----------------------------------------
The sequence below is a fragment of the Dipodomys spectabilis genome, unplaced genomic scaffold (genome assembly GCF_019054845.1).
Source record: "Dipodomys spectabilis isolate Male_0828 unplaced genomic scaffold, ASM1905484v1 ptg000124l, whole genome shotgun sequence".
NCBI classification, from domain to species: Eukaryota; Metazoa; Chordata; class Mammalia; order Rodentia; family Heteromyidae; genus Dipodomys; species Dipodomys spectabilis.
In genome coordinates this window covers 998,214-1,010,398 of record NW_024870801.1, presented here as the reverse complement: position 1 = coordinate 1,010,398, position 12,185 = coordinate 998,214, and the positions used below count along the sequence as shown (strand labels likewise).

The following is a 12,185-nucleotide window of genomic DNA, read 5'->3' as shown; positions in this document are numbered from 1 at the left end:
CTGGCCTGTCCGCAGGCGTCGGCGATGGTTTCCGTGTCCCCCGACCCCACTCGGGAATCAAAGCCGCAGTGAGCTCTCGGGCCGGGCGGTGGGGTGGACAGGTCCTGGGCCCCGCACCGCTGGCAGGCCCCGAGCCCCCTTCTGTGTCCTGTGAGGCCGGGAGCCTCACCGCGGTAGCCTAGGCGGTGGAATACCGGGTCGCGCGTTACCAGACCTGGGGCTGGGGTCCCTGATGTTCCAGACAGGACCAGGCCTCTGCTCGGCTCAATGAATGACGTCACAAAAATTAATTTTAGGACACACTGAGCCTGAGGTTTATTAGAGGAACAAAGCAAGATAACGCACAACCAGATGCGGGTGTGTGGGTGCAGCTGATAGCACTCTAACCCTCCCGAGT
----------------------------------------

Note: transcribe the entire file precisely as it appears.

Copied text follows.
The sequence below is a fragment of the Dipodomys spectabilis genome, unplaced genomic scaffold (genome assembly GCF_019054845.1).
Source record: "Dipodomys spectabilis isolate Male_0828 unplaced genomic scaffold, ASM1905484v1 ptg000124l, whole genome shotgun sequence".
NCBI classification, from domain to species: Eukaryota; Metazoa; Chordata; class Mammalia; order Rodentia; family Heteromyidae; genus Dipodomys; species Dipodomys spectabilis.
In genome coordinates this window covers 998,214-1,010,398 of record NW_024870801.1, presented here as the reverse complement: position 1 = coordinate 1,010,398, position 12,185 = coordinate 998,214, and the positions used below count along the sequence as shown (strand labels likewise).

The following is a 12,185-nucleotide window of genomic DNA, read 5'->3' as shown; positions in this document are numbered from 1 at the left end:
CTGGCCTGTCCGCAGGCGTCGGCGATGGTTTCCGTGTCCCCCGACCCCACTCGGGAATCAAAGCCGCAGTGAGCTCTCGGGCCGGGCGGTGGGGTGGACAGGTCCTGGGCCCCGCACCGCTGGCAGGCCCCGAGCCCCCTTCTGTGTCCTGTGAGGCCGGGAGCCTCACCGCGGTAGCCTAGGCGGTGGAATACCGGGTCGCGCGTTACCAGACCTGGGGCTGGGGTCCCTGATGTTCCAGACAGGACCAGGCCTCTGCTCGGCTCAATGAATGACGTCACAAAAATTAATTTTAGGACACACTGAGCCTGAGGTTTATTAGAGGAACAAAGCAAGATAACGCACAACCAGATGCGGGTGTGTGGGTGCAGCTGATAGCACTCTAACCCTCCCGAGT